Calculate host failure requirements
When you are working out host failure requirements for a ESXi cluster, it is important to account for the combined resource utilisation of the virtual machines that are to run in the cluster, in order to leave enough unused resource to support the virtual machines in the event of a host failure. For example, if you have a cluster with 5 ESXi hosts (with identical hardware specifications), the resource utilization for each (if the load was spread evenly) should not exceed 75 – 80%, in order to account for a single host failure. Admission Control is the cluster feature that helps you ensure there is enough spare resource in the cluster, should a host (or multiple hosts) fail.
Configure customized isolation response settings
It’s possible to override the cluster’s isolation response setting on a per virtual machine basis:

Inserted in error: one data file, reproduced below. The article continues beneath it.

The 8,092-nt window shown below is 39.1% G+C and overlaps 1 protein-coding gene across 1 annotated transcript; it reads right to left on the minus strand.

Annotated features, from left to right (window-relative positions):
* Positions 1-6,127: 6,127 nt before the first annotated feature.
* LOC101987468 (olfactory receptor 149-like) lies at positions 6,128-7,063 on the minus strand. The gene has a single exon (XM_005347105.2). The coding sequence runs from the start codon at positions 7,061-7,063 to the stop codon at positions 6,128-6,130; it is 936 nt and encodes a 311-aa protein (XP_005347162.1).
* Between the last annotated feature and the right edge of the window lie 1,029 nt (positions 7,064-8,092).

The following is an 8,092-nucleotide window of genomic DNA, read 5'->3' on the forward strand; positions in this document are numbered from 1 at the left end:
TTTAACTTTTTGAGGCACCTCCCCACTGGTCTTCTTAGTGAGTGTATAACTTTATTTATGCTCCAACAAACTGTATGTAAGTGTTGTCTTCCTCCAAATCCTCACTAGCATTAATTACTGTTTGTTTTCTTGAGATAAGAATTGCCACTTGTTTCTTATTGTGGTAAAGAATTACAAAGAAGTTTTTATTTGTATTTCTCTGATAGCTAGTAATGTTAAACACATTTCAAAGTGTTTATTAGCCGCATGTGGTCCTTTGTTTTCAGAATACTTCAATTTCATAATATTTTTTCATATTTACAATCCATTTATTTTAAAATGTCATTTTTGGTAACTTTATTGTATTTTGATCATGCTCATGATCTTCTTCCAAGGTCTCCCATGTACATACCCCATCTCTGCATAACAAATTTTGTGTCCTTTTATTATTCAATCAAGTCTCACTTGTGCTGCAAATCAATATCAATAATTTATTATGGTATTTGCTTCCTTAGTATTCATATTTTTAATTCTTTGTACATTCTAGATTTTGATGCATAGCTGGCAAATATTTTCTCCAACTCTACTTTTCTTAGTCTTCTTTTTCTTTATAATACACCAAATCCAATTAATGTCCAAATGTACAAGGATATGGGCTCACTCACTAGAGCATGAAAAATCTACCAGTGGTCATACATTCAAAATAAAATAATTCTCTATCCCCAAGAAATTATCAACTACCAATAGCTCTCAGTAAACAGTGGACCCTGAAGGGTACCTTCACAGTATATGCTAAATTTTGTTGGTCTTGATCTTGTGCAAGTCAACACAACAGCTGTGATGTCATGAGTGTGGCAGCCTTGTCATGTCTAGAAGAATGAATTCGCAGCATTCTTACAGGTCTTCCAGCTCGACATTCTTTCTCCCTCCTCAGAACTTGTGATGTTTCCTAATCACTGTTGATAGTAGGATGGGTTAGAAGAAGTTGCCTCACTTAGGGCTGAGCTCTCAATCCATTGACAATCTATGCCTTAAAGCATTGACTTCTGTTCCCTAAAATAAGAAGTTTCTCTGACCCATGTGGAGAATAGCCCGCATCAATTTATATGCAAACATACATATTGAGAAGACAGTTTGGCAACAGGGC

In the example above, the cluster setting is set to ‘Leave powered on’, however I have set a number of virtual machine’s to power off.
Configure HA redundancy
Multiple physical NICs (preferably attached to different physical hardware).
Datastore heartbeating is used when the cluster master is no longer exchanging network heartbeats with a slave host. If the slave has also stopped sending datastore heartbeats it is deemed to have suffered a failure, and the virtual machines will be restarted on other hosts in the cluster.
Datastore heartbeating is configured in the HA cluster settings:
vCenter will select the datastores to be used for datastore heartbeating. As shown above, you can manually override this and select preferred datastores. In addition to the settings here, you can use the ‘das.heartbeatdsperhost‘. This lets you configure the number of datastores each host will use for heartbeating. The default is 2 datastores, though it can be increased to 5.
Datastore heartbeating uses the .vSphere-HA directory, located in the root of each datastore.